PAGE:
Further disclosed is an optical metrology system including: a position sensing system including a plurality of photonic devices distributed on a carrier for providing a photonic response when interrogated with a measuring light, wherein a collective photonic response from the plurality indicates the position of the carrier; and components for receiving position information and adjusting the position of the carrier to a desired position.
Other systems, methods, and/or computer program products according to embodiments will be or become apparent to one with skill in the art upon review of the following drawings and detailed description. It is intended that all such additional systems, methods, and/or computer program products be included within this description, be within the scope of the present invention, and be protected by the accompanying claims.
The subject matter which is regarded as the invention is particularly pointed out and distinctly claimed in the claims at the conclusion of the specification. The foregoing and other features and advantages of the invention are apparent from the following detailed description taken in conjunction with the accompanying drawings in which:
The detailed description explains the preferred embodiments of the invention, together with advantages and features, by way of example with reference to the drawings.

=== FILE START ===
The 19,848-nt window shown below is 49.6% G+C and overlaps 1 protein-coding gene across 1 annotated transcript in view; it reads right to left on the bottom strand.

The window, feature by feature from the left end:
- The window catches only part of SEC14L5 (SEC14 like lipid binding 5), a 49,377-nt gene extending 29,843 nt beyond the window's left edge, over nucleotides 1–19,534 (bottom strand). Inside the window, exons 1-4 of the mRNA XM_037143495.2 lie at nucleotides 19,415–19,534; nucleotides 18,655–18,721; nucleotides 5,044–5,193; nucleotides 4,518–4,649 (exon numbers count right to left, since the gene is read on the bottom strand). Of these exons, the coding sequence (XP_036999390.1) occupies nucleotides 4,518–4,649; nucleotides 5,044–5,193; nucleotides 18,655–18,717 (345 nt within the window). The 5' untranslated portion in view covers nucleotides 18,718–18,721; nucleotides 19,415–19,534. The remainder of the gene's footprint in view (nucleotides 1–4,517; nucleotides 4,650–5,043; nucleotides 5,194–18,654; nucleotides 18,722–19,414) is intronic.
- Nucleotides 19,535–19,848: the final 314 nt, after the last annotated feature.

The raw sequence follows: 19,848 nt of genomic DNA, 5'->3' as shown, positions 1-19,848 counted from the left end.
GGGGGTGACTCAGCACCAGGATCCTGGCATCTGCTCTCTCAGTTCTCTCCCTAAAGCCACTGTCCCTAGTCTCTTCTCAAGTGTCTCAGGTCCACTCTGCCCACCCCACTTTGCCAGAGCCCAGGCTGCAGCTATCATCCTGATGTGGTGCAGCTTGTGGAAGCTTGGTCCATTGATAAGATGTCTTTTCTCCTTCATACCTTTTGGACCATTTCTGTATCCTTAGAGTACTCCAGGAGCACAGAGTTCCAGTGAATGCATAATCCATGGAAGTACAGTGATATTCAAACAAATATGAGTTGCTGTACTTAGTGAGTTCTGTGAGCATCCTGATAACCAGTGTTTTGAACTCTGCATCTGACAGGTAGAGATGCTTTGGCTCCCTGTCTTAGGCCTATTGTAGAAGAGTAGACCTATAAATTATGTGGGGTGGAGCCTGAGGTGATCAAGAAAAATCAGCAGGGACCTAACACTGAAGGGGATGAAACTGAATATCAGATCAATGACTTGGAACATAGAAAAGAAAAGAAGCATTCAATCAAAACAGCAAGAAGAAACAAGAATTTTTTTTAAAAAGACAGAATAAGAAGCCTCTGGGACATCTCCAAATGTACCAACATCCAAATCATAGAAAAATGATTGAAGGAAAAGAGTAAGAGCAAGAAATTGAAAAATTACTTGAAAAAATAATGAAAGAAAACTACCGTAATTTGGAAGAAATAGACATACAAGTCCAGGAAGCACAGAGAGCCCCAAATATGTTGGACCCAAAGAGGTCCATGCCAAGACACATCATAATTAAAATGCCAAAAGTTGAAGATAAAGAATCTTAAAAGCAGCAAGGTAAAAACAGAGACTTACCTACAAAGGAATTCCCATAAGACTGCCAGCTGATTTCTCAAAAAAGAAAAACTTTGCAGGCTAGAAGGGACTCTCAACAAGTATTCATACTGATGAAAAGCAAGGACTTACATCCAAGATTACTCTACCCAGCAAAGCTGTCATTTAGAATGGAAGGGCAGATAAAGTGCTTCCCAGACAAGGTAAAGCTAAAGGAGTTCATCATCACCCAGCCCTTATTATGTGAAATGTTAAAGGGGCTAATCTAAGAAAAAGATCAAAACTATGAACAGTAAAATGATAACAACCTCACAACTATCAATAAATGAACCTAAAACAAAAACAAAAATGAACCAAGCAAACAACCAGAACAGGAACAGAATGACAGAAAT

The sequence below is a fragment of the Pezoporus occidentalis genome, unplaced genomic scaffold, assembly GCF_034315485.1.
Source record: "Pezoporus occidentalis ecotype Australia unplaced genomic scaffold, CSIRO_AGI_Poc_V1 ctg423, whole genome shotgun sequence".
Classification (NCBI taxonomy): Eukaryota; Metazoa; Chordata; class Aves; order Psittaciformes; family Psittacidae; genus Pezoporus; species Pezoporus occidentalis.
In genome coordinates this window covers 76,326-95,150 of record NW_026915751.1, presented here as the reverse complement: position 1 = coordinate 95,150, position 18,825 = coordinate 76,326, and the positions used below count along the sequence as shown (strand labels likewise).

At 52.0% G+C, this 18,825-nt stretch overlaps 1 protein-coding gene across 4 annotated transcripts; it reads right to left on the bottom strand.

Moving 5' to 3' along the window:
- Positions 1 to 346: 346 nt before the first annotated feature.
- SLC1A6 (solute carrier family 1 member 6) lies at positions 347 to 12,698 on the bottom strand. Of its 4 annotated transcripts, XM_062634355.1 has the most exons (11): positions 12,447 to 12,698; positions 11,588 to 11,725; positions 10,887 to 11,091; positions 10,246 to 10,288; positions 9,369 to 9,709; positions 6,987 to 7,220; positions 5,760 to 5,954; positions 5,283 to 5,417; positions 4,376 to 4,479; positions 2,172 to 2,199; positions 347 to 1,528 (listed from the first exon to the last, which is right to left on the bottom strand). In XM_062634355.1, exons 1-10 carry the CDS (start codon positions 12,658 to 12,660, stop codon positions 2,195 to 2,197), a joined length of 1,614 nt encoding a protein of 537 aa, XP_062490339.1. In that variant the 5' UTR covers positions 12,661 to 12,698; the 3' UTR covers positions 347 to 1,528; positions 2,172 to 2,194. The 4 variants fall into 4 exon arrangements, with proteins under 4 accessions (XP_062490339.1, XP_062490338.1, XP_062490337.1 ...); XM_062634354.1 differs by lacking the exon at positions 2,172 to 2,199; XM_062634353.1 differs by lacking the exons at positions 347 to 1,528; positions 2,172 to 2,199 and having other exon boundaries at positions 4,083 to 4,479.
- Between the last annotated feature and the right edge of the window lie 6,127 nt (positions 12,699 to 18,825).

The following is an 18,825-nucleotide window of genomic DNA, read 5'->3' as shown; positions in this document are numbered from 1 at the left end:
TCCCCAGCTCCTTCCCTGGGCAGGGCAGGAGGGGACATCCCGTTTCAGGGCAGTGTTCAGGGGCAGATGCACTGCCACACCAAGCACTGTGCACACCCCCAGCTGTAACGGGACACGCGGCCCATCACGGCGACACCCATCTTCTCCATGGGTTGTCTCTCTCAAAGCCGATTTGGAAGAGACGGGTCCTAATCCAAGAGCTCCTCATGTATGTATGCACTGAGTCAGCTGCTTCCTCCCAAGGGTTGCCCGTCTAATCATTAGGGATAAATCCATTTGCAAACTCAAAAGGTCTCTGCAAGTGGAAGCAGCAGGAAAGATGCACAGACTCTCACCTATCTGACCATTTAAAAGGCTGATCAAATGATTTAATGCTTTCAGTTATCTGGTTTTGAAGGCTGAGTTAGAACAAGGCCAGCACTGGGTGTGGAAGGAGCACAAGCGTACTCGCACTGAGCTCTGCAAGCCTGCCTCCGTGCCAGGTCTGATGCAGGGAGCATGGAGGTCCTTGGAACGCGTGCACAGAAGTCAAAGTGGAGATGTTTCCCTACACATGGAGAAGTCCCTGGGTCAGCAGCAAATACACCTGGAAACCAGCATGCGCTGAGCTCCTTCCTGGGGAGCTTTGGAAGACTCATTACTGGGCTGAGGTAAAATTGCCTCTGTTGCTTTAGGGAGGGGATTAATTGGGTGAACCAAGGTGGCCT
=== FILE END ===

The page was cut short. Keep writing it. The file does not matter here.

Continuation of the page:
Disclosed is the use of photonic devices, such as those fabricated from porous silicon (PS), for sensing position of a target wafer 10 and a stage used for hosting the wafer 10 in an optical metrology system. The optical metrology system is generally used for measuring a variety of aspects of a wafer. The optical metrology system may include apparatus for using position information and at least one of correcting alignment and accounting for misalignment of the wafer 10.
Some general and non-limiting definitions are now supplied for convenience. The terms “target” and “wafer” generally refer to semiconductor substrates and semiconductor circuits built onto such substrate. Accordingly, as used herein, the terms “target” and “wafer” are generally interchangeable and apply to samples of semiconductor substrates and fabrications. It is considered that wafers are generally formed of a plurality of layers, such as thin films, using techniques as are known in the art. Aspects of wafers may be at least one of sampled and evaluated during and after fabrication. Aspects include film thickness, quality, presence, dimension(s), depth, angle, doping and other such aspects as are known in the art. The term “stage” makes reference to the portion of an optical metrology system that provides for retention of the wafer and subsequent measurement of properties of the wafer with an optical metrology system. The term “photonic device” and “photonic device target (PDT)” refers to a photonic device such as an optical filter (e.g., a Bragg filter, a Fabry-Perot filter) which is useful for reflecting wavelengths of measurement light.
As discussed herein, a “carrier” is used, among other things, to host the PDT. The carrier may include at least one of the wafer and the stage. In general, the PDT are evenly distributed on the carrier. When each of the PDT disposed on the carrier is interrogated with a measuring light, the PDT provide a photonic response. A collective photonic response (i.e., a response from each of the PDT in comparison to or in combination with responses of the other PDT) provides an indication of a position for the carrier.